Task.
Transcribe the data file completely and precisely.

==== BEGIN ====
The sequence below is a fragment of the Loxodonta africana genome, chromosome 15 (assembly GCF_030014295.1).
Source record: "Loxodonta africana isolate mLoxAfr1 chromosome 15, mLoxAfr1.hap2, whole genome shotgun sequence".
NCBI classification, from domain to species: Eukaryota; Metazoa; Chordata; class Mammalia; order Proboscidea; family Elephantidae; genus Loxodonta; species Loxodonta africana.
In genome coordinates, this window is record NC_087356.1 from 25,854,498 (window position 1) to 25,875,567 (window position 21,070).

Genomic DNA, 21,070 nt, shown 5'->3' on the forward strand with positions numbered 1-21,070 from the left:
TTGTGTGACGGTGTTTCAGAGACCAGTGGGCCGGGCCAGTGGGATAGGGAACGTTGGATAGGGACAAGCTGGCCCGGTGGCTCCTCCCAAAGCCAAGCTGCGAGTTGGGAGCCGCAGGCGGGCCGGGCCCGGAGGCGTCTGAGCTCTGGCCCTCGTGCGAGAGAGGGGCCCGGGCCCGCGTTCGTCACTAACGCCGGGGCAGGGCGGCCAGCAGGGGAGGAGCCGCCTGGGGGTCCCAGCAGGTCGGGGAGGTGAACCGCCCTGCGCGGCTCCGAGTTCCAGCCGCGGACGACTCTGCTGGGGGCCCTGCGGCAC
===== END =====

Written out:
The sequence below is a fragment of the Loxodonta africana genome, chromosome 15 (assembly GCF_030014295.1).
Source record: "Loxodonta africana isolate mLoxAfr1 chromosome 15, mLoxAfr1.hap2, whole genome shotgun sequence".
NCBI classification, from domain to species: Eukaryota; Metazoa; Chordata; class Mammalia; order Proboscidea; family Elephantidae; genus Loxodonta; species Loxodonta africana.
In genome coordinates, this window is record NC_087356.1 from 25,854,498 (window position 1) to 25,875,567 (window position 21,070).

Genomic DNA, 21,070 nt, shown 5'->3' on the forward strand with positions numbered 1-21,070 from the left:
TTGTGTGACGGTGTTTCAGAGACCAGTGGGCCGGGCCAGTGGGATAGGGAACGTTGGATAGGGACAAGCTGGCCCGGTGGCTCCTCCCAAAGCCAAGCTGCGAGTTGGGAGCCGCAGGCGGGCCGGGCCCGGAGGCGTCTGAGCTCTGGCCCTCGTGCGAGAGAGGGGCCCGGGCCCGCGTTCGTCACTAACGCCGGGGCAGGGCGGCCAGCAGGGGAGGAGCCGCCTGGGGGTCCCAGCAGGTCGGGGAGGTGAACCGCCCTGCGCGGCTCCGAGTTCCAGCCGCGGACGACTCTGCTGGGGGCCCTGCGGCAC